Though the Obama administration made the case for capping the amount that can be forgiven, the PSLF cap was dropped in order to get the proposed budget passed. That means that there is currently no cap on the program.

Proposals to eliminate PSLF

The Republican-led House of Representatives has made several federal budget proposals, which include the complete elimination of the PSLF program. So far, the proposals to eliminate PSLF have not been successful, and will likely not be passed while the executive and legislative branches of government are controlled by different parties.

This means that even if there is another push to eliminate PSLF in the next budget proposal, it is unlikely to be successful under the Obama administration. Current student loan borrowers who are on track to see their loans forgiven in 2017 will most likely see their forgiveness go without a hitch.

Current vs. future borrowers

Though there are no current plans on the books to make changes to PSLF, current and future borrowers may still worry about their ability to access student loan forgiveness—with good reason. PSLF is a government program set in place via federal statutes and government regulations, which means it can be changed or eliminated with the stroke of a pen.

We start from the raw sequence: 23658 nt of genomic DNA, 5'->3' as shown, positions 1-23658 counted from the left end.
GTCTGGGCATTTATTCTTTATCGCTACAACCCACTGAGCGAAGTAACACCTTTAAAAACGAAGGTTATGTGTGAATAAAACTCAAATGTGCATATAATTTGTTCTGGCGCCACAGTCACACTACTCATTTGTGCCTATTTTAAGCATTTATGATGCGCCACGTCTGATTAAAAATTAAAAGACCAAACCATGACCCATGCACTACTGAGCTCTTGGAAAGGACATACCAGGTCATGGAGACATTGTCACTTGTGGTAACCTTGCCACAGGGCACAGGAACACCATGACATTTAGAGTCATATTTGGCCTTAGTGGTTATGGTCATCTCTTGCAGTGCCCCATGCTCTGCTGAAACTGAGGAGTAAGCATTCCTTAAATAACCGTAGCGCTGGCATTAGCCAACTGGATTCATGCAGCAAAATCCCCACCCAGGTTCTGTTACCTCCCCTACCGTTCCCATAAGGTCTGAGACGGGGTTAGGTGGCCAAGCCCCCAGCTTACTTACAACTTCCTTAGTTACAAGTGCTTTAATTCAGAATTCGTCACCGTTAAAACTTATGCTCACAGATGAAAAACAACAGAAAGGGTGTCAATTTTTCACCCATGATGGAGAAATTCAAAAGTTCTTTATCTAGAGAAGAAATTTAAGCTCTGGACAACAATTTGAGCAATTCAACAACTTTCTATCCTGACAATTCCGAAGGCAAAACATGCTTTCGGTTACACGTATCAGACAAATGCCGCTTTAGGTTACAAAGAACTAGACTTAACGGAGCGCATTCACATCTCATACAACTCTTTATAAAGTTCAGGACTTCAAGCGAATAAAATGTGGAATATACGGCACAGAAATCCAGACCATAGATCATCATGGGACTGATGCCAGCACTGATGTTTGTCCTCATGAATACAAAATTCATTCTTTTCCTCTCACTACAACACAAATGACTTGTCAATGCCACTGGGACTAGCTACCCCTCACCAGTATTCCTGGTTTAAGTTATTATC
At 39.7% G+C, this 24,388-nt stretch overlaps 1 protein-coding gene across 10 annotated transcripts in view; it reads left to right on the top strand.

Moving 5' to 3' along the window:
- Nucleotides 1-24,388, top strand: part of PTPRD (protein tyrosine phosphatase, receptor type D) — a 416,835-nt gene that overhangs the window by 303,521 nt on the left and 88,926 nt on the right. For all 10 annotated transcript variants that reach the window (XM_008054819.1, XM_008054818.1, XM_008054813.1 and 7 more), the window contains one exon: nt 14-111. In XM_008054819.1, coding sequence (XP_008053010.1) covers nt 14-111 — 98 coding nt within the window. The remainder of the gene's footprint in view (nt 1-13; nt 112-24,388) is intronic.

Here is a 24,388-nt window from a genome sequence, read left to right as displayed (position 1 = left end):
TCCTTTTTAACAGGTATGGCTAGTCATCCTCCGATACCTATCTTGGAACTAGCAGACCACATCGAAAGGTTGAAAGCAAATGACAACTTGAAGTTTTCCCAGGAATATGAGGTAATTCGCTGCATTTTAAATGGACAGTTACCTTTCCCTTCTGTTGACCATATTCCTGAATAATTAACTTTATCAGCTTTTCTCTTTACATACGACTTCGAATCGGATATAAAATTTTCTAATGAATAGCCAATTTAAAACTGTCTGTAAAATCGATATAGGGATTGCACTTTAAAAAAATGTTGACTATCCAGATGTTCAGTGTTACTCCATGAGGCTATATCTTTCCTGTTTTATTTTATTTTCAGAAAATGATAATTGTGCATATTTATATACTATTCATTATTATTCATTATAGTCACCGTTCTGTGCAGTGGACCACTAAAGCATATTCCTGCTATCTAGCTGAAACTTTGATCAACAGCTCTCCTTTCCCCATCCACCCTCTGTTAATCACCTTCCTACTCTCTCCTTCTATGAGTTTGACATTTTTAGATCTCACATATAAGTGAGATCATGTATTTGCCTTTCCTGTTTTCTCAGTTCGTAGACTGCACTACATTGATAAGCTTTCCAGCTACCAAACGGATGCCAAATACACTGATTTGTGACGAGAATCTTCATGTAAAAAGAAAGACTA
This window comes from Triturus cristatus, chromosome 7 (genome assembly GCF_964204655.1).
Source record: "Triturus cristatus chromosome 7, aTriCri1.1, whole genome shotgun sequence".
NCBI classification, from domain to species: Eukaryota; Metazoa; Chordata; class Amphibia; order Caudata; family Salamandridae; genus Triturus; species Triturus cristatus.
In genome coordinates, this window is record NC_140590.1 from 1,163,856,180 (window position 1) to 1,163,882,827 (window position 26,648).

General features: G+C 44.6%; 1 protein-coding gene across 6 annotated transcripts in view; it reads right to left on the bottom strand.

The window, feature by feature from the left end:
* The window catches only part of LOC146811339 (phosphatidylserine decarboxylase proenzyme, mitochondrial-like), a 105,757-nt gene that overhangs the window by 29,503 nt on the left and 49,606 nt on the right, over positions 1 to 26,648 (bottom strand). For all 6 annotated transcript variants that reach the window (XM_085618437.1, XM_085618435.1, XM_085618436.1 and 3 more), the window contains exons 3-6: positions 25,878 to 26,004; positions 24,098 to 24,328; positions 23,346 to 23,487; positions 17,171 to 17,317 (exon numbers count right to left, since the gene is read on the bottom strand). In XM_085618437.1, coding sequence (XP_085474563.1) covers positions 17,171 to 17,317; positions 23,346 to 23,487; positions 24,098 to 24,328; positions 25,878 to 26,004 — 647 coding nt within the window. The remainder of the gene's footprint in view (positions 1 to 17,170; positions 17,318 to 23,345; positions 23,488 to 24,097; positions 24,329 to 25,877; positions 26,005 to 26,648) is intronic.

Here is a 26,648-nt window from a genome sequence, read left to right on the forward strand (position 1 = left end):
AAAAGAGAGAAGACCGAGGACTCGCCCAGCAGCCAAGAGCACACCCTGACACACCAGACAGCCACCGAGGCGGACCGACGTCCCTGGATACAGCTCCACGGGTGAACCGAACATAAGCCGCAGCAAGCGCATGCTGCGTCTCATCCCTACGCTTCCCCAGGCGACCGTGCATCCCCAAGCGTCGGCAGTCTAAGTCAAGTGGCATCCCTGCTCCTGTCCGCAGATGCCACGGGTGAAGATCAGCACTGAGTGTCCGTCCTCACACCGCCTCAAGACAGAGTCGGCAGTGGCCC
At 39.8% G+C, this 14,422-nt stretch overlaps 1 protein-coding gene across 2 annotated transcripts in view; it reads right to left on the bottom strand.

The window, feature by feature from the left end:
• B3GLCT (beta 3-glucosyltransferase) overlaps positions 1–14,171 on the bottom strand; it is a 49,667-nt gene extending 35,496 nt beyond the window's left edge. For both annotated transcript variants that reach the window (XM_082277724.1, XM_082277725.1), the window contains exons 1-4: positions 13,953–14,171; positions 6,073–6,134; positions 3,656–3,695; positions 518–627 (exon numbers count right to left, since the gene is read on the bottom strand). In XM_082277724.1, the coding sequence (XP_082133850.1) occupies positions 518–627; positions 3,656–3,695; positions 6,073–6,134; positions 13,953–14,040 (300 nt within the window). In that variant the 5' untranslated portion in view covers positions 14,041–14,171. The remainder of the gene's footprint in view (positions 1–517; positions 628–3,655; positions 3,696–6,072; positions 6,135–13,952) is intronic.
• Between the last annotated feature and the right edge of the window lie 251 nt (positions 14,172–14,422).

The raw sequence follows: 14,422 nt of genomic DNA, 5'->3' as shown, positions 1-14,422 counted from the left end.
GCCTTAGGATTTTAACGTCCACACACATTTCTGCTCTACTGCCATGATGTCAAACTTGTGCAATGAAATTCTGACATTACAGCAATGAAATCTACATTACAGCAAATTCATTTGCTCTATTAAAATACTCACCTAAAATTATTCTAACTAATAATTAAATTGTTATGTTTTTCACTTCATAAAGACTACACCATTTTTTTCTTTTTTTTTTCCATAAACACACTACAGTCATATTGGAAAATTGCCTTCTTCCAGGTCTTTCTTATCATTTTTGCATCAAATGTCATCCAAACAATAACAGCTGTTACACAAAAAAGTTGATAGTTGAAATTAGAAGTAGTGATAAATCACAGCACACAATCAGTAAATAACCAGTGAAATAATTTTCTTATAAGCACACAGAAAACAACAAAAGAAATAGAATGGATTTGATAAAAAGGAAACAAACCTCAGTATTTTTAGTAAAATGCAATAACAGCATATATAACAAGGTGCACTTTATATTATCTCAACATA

However, there is reason to believe that current borrowers will be “grandfathered in” with the rules in place at the time they took their loans. For instance, Obama’s forgiveness cap proposal specified that the limit would only apply to new borrowers after the cap was put in place—current borrowers would not have their forgiveness amount capped. Though this proposal was not instituted, the way it was worded is reassuring and suggests that similar proposals will offer the same grandfathering.

It’s also important to note that the PSLF program has been written into the Federal Direct student loan promissory notes since 2007. Promissory notes put forth the terms and conditions of the loans, similar to a contract. If the government eliminates the program spelled out in existing promissory notes, it could be viewed as a contractual violation. This means that current borrowers can rest assured that any changes to PSLF will most likely affect only future borrowers.

What to do if you intend to rely on PSLF

Current borrowers may be breathing a sigh of relief, but that’s not true for future borrowers. If you hope to go into a career in public service that you can only afford if you qualify for PSLF, you may be watching the current political climate with even more trepidation than usual. What will happen next with this program depends a great deal on who wins the White House and what Congress will look like in 2017.

In the meantime, it’s prudent for all future borrowers to find ways to cut college costs and reduce the amount you need to borrow. Unlike the future of PSLF, those are issues that each college student can decide for him or herself.

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Published in Federal Student Loan Repayment, Federal Student Loans, Student Loan Forgiveness